Why can firm decision makers, at different levels, become reluctant to change?
Especially in times of disruption, being proactive or inactive towards change is key in determining winners and losers in the competitive arena. This is also why addressing this question has always been, at least for me, one of the most engaging debates with students and colleagues both from academia and industry.
Through a quite recent conceptual framework, I attempted to offer a theoretical contribution to the debate. In principle, the framework suggests that resistance to change can derive from the co-evolution of 3 items: the surrounding environment, the decision makers’ socio-demographic and personality variables, and their heuristics.
As we know from the vast literature about decision making, heuristics can be considered as cognitive shortcuts that our minds tends to use when there is time scarcity (decision-making needs to happen quickly) and information asymmetry (one party has better information than the other). In other words, heuristics are an approach to problem solving employing a practical method that is not guaranteed to be optimal.
In terms of entrepreneurial, managerial, and policy making implications, three takeaways from the above can seemingly merit further discussion.
1. Reset the clock
Not rarely, entrepreneurs and senior managers become almost totally resistant to change due to feelings of invincibility deriving from periods of past positive performance. For example, some corporate crises occurred to industry leaders in the 90s (e.g. Kodak, Nokia) are the result of a lack of product innovation following large, previous product success. Think about the famous Snake game with the Nokia 3310! Although excellent, how many years has it remained the same without a new version?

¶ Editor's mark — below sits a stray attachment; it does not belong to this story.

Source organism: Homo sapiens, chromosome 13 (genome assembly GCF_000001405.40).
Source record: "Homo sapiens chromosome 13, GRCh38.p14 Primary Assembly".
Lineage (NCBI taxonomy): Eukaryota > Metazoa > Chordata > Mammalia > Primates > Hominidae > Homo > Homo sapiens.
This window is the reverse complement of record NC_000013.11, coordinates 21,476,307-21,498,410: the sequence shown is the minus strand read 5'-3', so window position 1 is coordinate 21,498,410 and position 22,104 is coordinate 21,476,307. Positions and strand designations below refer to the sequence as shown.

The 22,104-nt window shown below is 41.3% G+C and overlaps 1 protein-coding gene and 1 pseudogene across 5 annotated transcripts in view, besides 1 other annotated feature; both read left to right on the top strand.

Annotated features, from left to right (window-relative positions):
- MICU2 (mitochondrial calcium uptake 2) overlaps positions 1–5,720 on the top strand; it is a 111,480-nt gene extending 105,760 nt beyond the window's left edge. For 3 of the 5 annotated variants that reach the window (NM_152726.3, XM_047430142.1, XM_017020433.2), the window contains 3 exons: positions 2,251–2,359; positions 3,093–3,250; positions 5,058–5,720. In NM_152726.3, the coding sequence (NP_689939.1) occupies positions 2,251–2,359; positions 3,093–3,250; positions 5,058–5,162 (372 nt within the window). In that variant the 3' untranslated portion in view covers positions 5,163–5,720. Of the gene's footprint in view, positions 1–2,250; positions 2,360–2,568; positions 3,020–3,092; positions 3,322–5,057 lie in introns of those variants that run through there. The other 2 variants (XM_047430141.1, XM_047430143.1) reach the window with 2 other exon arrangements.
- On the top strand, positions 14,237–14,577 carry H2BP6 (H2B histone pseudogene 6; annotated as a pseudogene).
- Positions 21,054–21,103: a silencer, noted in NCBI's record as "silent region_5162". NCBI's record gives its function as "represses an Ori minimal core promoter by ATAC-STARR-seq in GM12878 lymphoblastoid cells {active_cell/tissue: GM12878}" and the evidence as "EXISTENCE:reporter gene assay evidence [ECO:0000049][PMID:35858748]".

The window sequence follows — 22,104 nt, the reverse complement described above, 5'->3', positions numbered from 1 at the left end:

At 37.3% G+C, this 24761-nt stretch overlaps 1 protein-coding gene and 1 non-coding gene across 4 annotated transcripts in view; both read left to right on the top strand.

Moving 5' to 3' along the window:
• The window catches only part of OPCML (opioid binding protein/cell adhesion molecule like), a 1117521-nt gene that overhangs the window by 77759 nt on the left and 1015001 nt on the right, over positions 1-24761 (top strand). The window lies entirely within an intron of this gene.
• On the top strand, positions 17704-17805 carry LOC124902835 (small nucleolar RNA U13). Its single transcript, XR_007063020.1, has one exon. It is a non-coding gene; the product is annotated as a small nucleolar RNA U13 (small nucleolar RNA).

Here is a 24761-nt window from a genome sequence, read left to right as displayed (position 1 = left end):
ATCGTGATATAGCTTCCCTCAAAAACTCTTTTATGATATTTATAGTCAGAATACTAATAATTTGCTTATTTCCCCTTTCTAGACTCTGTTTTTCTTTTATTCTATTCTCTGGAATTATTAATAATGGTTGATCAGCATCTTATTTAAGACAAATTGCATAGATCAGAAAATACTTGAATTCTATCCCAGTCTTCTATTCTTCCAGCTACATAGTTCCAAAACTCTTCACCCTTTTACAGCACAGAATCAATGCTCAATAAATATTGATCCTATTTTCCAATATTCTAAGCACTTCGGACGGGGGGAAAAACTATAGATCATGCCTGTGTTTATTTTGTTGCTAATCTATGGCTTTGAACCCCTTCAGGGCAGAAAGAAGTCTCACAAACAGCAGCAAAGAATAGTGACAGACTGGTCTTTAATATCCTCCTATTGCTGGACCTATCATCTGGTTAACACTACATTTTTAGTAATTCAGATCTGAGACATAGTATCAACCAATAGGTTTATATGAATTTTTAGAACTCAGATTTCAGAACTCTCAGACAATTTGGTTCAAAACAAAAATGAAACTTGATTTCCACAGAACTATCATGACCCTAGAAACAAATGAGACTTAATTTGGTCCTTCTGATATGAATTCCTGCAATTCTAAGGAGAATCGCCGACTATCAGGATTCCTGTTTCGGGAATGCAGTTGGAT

2. Open your mind
Who says that creativity is an enemy of rationality? When practicing problem skills with the students of my decision making courses, we also devote attention to the well known lateral thinking techniques developed by Edward De Bono in the 1970s.
As an application from my teaching experience, when approaching a problem from the practice of business, I first ask the students to produce a totally rationality driven SWOT analysis. I then ask them to generate a series of problem solutions starting from the SWOT they have produced. But, finally, I also ask them to apply lateral thinking. In this case, this means reversing the logical order of the items in the SWOT and wondering whether additional decisional alternatives might come to their mind thanks to this new, supposed order. Overall, the number of decisional alternatives emerging generally increases a lot!
3. Be inclusive
Related to the above, at a certain point it seemingly becomes almost impossible, for a manager, to be open to hearing feedback on changing a decision. To avoid this, during his lectures about planning, budgeting and forecasting, my colleague Stefano Lombardi, senior manager in the Strategy & Consulting Department of Accenture Italia, stresses the importance of scheduling seasonal, workgroup reviews of the goals planned, and of the actions cascaded to achieve them as well. Inclusiveness matters!
What do you think about the 3 highlights introduced above? For example, can they result effective to combat resistance to change in every cultural context, market form, or industry age? Or do they vary?
I would love to hear your thoughts.
Relatedly, if interested, you can also read the full research article Untangling Self-reinforcing Processes in Managerial Decision Making. Co-evolving Heuristics?, published in Management Decision.